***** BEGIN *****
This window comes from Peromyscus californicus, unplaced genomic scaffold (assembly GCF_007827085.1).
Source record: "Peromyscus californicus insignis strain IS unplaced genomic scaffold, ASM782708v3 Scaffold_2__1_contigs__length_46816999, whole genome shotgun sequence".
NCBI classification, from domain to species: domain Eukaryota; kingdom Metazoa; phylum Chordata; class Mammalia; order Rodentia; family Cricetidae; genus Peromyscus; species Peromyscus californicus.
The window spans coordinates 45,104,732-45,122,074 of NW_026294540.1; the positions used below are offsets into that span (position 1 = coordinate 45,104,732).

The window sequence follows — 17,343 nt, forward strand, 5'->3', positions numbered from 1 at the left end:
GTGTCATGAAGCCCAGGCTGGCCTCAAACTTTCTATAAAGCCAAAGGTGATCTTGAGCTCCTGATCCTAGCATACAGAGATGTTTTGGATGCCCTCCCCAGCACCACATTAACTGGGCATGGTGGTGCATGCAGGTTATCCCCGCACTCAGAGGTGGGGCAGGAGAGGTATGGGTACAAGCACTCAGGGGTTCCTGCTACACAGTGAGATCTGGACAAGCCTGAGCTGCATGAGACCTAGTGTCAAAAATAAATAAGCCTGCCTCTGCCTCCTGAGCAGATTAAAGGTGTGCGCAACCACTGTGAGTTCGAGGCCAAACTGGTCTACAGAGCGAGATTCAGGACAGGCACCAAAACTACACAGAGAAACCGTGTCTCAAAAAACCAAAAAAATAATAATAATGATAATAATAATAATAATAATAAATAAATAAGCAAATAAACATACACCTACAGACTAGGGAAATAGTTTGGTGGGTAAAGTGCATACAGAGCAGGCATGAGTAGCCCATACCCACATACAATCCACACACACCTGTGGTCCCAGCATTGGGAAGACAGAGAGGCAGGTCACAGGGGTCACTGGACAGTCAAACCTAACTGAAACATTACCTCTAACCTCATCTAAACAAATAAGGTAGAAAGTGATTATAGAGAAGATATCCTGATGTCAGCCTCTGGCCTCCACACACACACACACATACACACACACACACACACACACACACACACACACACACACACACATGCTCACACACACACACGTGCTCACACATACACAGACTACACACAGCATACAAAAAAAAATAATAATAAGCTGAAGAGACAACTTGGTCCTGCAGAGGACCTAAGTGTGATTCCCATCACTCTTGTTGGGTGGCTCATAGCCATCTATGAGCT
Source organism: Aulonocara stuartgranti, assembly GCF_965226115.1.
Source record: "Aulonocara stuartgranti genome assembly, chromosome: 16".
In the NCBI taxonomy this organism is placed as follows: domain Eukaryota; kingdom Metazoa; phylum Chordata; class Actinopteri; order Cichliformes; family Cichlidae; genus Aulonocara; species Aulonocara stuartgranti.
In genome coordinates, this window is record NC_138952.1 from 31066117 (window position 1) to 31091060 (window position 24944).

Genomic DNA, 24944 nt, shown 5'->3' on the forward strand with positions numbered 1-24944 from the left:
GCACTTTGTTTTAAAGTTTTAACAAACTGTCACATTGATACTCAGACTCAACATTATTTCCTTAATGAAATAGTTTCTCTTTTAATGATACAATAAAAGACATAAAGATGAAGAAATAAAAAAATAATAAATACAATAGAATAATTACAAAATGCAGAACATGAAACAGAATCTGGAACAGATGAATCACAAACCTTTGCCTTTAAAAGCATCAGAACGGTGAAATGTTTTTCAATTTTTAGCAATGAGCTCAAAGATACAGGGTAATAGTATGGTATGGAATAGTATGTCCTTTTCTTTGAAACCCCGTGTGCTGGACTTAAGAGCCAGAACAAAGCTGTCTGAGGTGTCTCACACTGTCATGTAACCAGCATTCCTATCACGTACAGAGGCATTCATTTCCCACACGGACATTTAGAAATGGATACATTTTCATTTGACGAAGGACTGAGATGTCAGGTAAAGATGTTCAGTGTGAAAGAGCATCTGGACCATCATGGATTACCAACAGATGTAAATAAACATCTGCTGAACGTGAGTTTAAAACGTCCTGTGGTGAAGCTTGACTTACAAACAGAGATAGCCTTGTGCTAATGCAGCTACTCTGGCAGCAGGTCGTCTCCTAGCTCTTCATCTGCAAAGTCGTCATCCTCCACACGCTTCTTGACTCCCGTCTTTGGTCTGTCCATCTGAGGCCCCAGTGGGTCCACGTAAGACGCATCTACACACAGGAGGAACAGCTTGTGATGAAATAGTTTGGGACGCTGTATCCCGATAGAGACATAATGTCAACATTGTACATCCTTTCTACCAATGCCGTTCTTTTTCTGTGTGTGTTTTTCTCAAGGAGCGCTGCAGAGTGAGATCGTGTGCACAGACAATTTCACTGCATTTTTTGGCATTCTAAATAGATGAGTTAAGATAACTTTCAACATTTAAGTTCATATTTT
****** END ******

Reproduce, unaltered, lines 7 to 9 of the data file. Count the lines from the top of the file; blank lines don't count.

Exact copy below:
Source organism: Aulonocara stuartgranti, assembly GCF_965226115.1.
Source record: "Aulonocara stuartgranti genome assembly, chromosome: 16".
In the NCBI taxonomy this organism is placed as follows: domain Eukaryota; kingdom Metazoa; phylum Chordata; class Actinopteri; order Cichliformes; family Cichlidae; genus Aulonocara; species Aulonocara stuartgranti.